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林中斌 部落格 / Blog Chong-Pin Lin
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Confucius says, Xi does

 TWO emerging cults are on display in Qufu, a city in eastern China where Confucius was born. One surrounds the ancient sage himself. At a temple in his honour, visitors take turns to bow and prostrate themselves before a large statue of Confucius seated on a throne. For each obeisance, a master of ceremonies chants a wish, such as for “success in exams” or “peace of the country”. On the other side of the city the tomb of Confucius is the scene of similar adoration—flowers adorn it as if he were a loved one recently lost.
 
The other cult in Qufu surrounds the country’s president, Xi Jinping. People still recall with excitement the trip he made to the city in 2013. It was the first by a Communist Party chief in more than two decades; in fact, though Mr Xi has visited Qufu he has not, since becoming China’s leader, paid respects at the birthplace of Mao Zedong at Shaoshan in Hunan province. Today plates decorated with Mr Xi’s image are for sale in Qufu’s trinket shops. His beaming face is on display on a large billboard outside the Confucius Research Institute, together with a quotation from the modern sage: “In the spread of Confucianism around the world, China must fully protect its right to speak up,” it begins. 
 
Since he came to power in 2012, Mr Xi has sought to elevate Confucius—whom Mao vilified—as the grand progenitor of Chinese culture. He did not go so far as to pay homage at the Confucius temple in Qufu, where Mao’s Red Guard mobs once wrought havoc (one of their slogans, “Revolution is not a crime”, still survives daubed on a stone tablet). Neither did his few published remarks include explicit praise for Confucian philosophy, which still raises hackles among party hacks brought up to regard it as the underpinning of “feudal” rule in premodern China.
To emperors, who were regular visitors to Qufu, Confucianism was practically a state religion. “Uncle Xi”, for all the mini-cult surrounding him, does not seem keen to be viewed as a latter-day emperor. But like leaders of old, he evidently sees Confucianism as a powerful ideological tool, with its stress on order, hierarchy, and duty to ruler and to family. Unlike the party’s imported, indigestible Marxist dogma, Confucianism has the advantage of being home-grown. It appeals to a yearning for ancient values among those unsettled by China’s blistering pace of change.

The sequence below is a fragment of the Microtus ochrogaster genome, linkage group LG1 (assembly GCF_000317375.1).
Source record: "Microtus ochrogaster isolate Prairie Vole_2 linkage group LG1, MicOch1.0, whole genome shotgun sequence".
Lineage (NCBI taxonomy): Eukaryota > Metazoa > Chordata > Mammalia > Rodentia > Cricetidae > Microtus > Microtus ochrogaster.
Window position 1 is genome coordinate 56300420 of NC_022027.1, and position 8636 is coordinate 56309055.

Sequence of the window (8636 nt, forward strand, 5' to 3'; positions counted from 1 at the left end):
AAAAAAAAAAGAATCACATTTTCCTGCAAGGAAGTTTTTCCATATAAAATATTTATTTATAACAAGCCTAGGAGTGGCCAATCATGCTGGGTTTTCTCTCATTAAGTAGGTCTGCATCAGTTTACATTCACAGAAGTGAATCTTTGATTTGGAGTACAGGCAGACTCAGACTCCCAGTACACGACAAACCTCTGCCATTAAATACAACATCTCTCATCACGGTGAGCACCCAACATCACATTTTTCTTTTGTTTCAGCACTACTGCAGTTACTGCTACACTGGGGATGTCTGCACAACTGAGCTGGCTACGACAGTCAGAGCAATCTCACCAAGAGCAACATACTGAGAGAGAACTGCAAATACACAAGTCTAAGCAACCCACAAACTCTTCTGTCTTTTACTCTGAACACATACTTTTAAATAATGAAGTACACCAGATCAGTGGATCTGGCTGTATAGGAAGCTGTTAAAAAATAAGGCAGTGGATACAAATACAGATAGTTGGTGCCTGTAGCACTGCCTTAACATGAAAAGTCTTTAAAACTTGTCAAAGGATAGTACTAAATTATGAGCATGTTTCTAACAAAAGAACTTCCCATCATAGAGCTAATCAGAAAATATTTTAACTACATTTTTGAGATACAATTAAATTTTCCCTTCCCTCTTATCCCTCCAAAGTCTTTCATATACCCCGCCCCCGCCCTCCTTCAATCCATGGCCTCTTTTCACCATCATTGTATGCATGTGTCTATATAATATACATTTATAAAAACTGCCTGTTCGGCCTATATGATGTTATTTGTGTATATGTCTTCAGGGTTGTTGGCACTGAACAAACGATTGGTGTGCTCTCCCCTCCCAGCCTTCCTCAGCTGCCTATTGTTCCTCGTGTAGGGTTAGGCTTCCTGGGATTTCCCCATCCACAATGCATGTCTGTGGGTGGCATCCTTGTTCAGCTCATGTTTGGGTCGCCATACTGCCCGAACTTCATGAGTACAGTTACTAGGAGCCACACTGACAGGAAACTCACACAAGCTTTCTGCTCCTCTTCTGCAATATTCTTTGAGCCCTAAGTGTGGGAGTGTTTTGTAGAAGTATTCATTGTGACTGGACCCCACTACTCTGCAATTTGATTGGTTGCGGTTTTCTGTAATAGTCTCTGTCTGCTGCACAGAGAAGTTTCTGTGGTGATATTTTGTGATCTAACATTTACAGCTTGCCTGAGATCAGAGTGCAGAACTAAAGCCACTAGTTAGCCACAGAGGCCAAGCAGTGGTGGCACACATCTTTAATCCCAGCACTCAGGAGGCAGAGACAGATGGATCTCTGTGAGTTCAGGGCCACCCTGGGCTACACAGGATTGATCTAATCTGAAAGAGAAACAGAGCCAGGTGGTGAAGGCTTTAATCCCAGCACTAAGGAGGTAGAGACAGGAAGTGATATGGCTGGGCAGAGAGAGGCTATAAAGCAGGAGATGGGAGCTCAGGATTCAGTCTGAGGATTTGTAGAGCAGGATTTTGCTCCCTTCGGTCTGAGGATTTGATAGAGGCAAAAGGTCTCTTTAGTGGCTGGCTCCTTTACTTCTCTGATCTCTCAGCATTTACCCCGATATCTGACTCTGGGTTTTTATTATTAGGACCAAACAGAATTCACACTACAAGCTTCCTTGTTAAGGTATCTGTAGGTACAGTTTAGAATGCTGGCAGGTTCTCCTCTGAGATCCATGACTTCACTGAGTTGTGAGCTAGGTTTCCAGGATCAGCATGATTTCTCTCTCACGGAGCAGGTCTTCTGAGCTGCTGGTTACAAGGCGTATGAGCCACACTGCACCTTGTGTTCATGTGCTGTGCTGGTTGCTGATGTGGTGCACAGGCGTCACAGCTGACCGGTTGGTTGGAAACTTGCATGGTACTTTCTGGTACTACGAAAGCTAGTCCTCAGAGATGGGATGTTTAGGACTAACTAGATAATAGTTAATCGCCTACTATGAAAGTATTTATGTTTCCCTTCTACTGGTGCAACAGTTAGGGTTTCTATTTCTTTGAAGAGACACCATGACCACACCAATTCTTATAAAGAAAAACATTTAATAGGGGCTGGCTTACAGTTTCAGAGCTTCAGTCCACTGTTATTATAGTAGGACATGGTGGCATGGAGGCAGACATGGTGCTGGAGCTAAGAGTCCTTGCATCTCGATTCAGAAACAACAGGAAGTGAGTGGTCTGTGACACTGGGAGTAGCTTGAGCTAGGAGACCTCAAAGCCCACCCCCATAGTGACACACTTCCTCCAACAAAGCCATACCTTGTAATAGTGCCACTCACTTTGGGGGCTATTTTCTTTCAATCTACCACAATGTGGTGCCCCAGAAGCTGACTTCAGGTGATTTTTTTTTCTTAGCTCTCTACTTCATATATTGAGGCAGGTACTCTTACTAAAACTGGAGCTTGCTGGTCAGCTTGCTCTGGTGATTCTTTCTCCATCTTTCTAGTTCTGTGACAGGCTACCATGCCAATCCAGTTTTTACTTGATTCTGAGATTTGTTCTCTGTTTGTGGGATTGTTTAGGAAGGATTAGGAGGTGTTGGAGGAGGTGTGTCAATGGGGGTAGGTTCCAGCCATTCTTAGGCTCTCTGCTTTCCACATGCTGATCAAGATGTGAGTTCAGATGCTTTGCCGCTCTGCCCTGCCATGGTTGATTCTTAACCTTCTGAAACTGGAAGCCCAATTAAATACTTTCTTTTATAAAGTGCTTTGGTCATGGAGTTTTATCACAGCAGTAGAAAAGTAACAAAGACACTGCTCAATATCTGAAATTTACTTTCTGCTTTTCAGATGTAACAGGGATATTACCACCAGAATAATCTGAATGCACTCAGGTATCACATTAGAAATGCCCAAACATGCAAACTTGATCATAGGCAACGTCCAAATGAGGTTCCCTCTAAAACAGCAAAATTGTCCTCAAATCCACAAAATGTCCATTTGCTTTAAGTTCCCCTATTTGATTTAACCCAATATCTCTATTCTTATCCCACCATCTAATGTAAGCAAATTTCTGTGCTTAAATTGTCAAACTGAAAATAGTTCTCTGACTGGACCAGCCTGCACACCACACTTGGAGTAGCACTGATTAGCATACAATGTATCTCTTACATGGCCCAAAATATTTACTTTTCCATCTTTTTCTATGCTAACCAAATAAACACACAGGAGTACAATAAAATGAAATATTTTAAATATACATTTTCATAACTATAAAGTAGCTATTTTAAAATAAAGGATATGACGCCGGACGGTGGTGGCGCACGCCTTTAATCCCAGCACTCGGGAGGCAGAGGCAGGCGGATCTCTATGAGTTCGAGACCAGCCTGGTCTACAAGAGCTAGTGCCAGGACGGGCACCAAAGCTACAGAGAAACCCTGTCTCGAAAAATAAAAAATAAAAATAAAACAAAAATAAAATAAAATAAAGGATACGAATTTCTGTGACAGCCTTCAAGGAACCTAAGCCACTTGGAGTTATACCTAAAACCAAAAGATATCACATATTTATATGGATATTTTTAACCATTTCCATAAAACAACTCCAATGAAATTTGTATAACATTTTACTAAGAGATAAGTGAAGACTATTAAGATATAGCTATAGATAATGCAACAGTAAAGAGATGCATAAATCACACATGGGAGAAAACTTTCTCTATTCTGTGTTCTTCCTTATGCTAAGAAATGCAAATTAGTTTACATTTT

Though the party has quietly been rehabilitating Confucius for some time, under Mr Xi the pace has quickened. In February 2014 he convened a “collective study” session of the ruling Politburo at which he said that traditional culture should act as a “wellspring” nourishing the party’s values. Official accounts of the session made no mention of Confucius, but party literature made it clear that the values Mr Xi spoke of—such as benevolence, honesty and righteousness—were those espoused by the philosopher. In September Mr Xi became the first party chief to attend a birthday party for Confucius (who turned 2,565). China, he told assembled scholars from around the world, had always been peace-loving—a trait, he said, that had “very deep origins in Confucian thinking”. In May state media reported that the link between Marxism and Confucianism, which some might consider rather tenuous, was the “hottest topic” in the study of humanities in 2014.
 
Add plenty of sage

Under Mr Xi the party has tweaked its ideological mantras to sound more Confucian. At the party congress in 2012 that marked Mr Xi’s assumption of power, slogans about “core socialist values” were distilled into 12 words, each formed by two Chinese characters and plastered all over Beijing and other cities. The ideas are a hotch-potch. Some are strikingly Western, such as democracy, freedom and equality. There is a nod to socialism with “dedication to work”. Others, such as harmony and sincerity, look more Confucian. Zhang Yiwu of Peking University notes a similarity with the “shared values” adopted by Singapore’s government in 1991. Authoritarian Singapore, where officials hold Confucianism in high regard, has been an inspiration to China, Mr Zhang says.
There is certainly a competitive streak in the party’s growing fondness for the sage. China is surrounded by countries that think of themselves as Confucian, including Japan, which China sees as a rival, as well as South Korea, Taiwan and Vietnam. When, a decade ago, China began setting up language schools abroad to enhance its soft power, it called them Confucius Institutes. That was partly an effort to gain control of the Confucian brand (and partly because “Mao Institutes” would somehow have lacked appeal). There are now 475 such institutes in 120 countries.
 
A few scholars would like Mr Xi to go much further, by setting up a new form of government based on Confucianism. Prominent in this camp is Jiang Qing, who runs a Confucian academy in the south-western city of Guiyang. In a co-written article published by the New York Times in 2012 Mr Jiang proposed that China set up a tricameral parliament. One of the chambers would be led by a descendant of Confucius. (There are plenty of them, including roughly a quarter of Qufu’s population. This correspondent’s taxi driver boasted that he was a 77th-generation descendant.) Another chamber would be made up of “exemplary persons” nominated by scholars steeped in Confucian classics.
 
Mr Xi, a staunch defender of the party’s monopoly on power, would never agree to Mr Jiang’s plan. Yet there is an open-ended tone to another slogan now draped across bridges in Beijing: “The people have faith, the nation has hope and the country has strength.” Faith in what, it does not say—but Confucianism, it can be guessed, would have the party’s blessing. The two cults are now entwined.
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